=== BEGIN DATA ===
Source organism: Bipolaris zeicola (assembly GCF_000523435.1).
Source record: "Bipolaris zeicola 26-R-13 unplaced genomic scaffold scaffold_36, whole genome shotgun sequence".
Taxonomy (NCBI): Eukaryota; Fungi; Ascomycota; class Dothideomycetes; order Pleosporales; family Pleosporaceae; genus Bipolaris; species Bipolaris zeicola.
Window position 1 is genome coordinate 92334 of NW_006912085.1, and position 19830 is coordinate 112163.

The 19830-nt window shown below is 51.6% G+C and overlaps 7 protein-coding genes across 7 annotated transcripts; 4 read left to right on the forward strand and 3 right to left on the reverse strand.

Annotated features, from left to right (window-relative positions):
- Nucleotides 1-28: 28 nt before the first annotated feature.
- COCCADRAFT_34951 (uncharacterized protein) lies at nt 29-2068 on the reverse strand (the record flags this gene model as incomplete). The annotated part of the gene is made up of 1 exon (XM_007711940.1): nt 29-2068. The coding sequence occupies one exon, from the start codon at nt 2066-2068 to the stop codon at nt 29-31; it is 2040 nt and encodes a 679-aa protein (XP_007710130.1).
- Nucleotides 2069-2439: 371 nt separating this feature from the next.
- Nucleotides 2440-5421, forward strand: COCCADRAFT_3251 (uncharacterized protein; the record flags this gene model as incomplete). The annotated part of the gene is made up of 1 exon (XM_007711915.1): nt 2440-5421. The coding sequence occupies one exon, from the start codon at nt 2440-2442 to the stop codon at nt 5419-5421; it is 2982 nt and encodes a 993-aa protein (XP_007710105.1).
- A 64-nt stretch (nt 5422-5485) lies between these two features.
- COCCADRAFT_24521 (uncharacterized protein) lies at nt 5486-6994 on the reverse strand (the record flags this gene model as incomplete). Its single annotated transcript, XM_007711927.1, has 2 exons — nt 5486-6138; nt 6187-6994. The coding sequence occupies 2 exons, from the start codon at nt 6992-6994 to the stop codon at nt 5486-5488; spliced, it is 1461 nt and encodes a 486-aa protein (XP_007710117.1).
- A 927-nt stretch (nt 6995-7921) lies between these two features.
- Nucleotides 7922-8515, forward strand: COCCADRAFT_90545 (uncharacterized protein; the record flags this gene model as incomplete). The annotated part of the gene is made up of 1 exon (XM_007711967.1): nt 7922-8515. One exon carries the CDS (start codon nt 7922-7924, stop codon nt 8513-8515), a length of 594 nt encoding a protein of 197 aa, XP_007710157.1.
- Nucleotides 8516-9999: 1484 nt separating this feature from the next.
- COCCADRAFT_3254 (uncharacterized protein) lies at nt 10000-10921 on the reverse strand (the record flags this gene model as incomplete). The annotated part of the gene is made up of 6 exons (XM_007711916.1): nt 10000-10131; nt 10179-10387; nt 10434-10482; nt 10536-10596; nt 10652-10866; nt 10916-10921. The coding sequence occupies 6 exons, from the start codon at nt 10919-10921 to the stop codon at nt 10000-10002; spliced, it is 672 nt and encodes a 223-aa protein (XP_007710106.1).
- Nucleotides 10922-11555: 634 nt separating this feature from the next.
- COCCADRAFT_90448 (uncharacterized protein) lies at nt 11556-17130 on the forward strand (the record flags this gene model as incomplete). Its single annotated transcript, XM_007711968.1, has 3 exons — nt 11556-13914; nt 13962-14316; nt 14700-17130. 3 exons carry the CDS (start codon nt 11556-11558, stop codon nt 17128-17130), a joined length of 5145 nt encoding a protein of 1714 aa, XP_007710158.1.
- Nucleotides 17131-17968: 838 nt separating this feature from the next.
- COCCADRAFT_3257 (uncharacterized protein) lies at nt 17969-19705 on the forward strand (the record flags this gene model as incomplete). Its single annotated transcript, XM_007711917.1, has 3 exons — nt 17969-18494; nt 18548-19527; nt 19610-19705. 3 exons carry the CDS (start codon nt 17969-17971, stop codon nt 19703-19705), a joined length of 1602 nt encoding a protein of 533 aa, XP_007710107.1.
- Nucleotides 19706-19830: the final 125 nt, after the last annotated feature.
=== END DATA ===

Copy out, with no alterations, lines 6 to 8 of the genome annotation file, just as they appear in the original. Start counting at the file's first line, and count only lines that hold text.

Annotated features, from left to right (window-relative positions):
- Nucleotides 1-28: 28 nt before the first annotated feature.
- COCCADRAFT_34951 (uncharacterized protein) lies at nt 29-2068 on the reverse strand (the record flags this gene model as incomplete). The annotated part of the gene is made up of 1 exon (XM_007711940.1): nt 29-2068. The coding sequence occupies one exon, from the start codon at nt 2066-2068 to the stop codon at nt 29-31; it is 2040 nt and encodes a 679-aa protein (XP_007710130.1).